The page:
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The main goal of conducting the research on the prisoners was to find out a relatively accurate estimate of the number of guns owned by criminals and their distribution. Such data could be used by the police and other relevant authorities to effectively control the spread of unlicensed firearms and consequently crime. Knowledge of how criminals obtain and use their guns should be obtained from persons directly involved in crime. This is the main reason why the survey was carried out on convicts. Some limitations are, however, encountered and anticipated in the study. The salient limitations are: the validity of information provided by convicts, under-representation of juvenile felons in the study, the large number of lucky criminals who do not get apprehended and the fact that only male prisoners were questioned in the research. The data was collected in form of consistent questionnaires filled by 1982 prisoners. The convicts were sampled from ten different criminal holding facilities across the United States.

ACD shows a link between criminal activity and childhood development. According to the study, early exposure to firearms creates a subconscious inclination to individual ownership of guns. A majority of felons report having contact with firearms from a tender age. Children who see their parents with firearms are more likely to own guns than those whose parents do not own guns.

The data from the book reports that criminals carry guns for various reasons. A gun may be carried in order to commit a crime or for self-protection. The main reason why criminals carry guns is for self-defense in hostile or dangerous environments. “…a principal reason for acquiring one's most recent handgun was self-protection in 58% of the cases; "to use in my crimes," in only 28% of the cases. Criminals are most afraid of attacking an armed victim. As a result, they carry firearms to intimidate and just in case the victim is also armed.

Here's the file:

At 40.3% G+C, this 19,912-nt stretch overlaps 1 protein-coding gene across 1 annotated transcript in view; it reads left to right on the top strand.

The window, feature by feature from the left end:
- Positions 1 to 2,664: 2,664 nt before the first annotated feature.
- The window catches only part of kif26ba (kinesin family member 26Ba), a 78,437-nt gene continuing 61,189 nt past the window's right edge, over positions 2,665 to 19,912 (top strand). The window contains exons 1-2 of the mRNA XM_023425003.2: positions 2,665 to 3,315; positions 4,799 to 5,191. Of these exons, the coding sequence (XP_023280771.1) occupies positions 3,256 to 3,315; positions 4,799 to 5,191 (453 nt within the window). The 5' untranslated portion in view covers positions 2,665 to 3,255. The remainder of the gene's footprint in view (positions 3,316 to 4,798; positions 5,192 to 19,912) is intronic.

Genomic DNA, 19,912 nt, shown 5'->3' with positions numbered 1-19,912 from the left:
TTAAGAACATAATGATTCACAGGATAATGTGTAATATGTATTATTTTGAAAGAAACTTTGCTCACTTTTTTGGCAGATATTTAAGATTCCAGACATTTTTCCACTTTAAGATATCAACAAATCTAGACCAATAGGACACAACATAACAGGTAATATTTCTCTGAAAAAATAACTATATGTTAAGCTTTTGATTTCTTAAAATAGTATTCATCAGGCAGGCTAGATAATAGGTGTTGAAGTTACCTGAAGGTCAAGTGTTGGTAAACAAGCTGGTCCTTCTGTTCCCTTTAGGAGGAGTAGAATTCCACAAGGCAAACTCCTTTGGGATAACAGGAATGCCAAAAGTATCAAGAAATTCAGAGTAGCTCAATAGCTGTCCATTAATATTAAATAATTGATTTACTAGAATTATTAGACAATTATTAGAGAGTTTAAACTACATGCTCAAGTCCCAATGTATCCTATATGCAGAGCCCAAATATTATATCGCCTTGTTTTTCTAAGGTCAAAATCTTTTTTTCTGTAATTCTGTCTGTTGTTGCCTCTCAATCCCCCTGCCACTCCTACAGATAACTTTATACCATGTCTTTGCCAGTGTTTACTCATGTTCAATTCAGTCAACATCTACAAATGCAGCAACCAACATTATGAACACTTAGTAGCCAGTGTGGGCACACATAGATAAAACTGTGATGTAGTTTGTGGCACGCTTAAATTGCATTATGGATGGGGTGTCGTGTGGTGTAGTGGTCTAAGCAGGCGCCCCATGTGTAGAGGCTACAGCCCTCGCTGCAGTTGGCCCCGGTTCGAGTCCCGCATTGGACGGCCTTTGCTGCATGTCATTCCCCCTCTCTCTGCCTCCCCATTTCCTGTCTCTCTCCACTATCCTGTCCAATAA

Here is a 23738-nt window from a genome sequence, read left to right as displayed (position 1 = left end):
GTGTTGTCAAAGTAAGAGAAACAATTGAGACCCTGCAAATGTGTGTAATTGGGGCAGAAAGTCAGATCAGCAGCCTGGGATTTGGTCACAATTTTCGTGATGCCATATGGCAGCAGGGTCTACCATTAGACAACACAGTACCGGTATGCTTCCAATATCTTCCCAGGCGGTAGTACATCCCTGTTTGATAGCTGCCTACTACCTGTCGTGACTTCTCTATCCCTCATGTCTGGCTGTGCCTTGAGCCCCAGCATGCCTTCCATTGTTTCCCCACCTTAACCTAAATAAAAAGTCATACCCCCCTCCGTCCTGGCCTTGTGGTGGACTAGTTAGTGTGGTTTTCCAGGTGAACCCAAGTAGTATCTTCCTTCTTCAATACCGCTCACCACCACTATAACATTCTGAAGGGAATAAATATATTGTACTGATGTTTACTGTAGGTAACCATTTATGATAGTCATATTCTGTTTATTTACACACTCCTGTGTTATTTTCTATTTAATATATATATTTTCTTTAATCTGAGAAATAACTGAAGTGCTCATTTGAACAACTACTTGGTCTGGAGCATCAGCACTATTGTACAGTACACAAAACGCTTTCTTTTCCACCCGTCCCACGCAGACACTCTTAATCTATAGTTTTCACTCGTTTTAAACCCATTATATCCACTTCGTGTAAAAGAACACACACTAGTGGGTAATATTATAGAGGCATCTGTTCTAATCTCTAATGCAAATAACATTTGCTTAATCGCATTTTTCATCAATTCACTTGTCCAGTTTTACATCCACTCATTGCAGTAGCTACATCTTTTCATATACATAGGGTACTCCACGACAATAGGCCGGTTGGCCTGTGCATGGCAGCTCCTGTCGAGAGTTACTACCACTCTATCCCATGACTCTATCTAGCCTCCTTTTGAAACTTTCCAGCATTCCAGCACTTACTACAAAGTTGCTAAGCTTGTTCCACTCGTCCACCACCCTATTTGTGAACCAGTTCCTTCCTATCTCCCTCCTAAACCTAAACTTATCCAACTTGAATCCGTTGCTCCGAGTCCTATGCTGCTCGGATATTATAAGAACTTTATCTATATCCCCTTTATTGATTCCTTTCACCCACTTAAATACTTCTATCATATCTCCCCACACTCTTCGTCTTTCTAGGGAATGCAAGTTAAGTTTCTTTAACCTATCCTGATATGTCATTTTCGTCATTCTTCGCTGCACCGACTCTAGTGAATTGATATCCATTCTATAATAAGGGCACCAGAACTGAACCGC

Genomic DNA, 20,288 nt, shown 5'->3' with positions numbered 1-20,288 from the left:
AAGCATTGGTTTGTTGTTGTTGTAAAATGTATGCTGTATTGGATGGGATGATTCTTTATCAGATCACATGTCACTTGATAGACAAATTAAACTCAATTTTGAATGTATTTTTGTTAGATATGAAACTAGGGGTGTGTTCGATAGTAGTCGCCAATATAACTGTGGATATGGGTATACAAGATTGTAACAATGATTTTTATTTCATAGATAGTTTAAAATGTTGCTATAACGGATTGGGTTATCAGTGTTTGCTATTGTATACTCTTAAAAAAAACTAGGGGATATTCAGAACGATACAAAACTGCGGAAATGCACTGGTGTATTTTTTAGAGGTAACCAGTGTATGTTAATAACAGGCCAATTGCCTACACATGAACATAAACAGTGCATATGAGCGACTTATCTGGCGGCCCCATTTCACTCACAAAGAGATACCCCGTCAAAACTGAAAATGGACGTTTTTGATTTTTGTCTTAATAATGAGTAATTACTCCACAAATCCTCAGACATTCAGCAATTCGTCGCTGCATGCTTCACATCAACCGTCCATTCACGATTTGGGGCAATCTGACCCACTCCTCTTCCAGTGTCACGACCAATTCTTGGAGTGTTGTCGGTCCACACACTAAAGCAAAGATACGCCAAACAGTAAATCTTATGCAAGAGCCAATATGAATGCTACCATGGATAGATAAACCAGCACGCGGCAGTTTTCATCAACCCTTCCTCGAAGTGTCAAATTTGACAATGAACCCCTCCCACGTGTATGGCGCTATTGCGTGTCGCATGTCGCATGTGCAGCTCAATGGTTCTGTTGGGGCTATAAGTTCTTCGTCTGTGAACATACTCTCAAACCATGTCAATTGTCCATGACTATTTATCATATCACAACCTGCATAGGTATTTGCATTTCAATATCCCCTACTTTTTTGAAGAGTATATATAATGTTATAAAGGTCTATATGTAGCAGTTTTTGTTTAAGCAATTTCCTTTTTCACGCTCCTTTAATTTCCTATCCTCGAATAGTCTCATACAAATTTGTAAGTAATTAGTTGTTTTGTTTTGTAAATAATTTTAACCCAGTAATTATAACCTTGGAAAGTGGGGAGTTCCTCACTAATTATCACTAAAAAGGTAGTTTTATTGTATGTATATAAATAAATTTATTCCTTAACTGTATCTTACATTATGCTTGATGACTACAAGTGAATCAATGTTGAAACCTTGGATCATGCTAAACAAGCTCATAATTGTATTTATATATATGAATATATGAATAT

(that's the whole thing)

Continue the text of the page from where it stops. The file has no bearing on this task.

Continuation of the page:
ACD reports that criminals mainly obtain guns from friends or by purchasing them for cash in the black market. This creates a problem of registering and accounting for the gun. Guns are easily available from drug dealers, pawn shops or other odd-lot sources.

Studies indicate that the most common victims of crime are male African-Americans. The likelihood is even higher where the men are poor. Most crime in the United States happens in the inner cities that are inhabited by poor, black and Hispanic families.  More than three-quarters of the victims of crime face emotional distress. This is characterized by fear, anxiety, anger, nervousness, shame, self-blame and insomnia. These feelings are medically described as chronic post-traumatic stress disorder. Several psychological reactions may also be noted in a victim of crime. Victims may increase their belief of personal susceptibility; begin viewing the world as incomprehensive and meaningless, and increase fear in a victim. This fear is gradually transmitted throughout the community.

The first step in avoiding criminal victimization is avoiding situations that may create suitable conditions for criminal attacks. The threefold model explains that being in the wrong place at the wrong time may lead to victimization. Stricter laws and more frequent patrols by the police in inner cities may effectively reduce the rate of crime. Individuals who are sociodemographically predisposed to crime should take extra steps to reduce the chance of criminal attacks. These individuals include being male, being poor, being young, being a minority, being single or being unemployed. Such individuals could take self-defense classes to be able to protect themselves in case of violent crime.

Inner-city communities have also taken the initiative to establish neighborhood watch groups. These are voluntary groups that patrol and keep vigil in the neighborhoods. Young African-American males are encouraged to join such groups instead of seeking refuge from gangs, and other outlawed groups.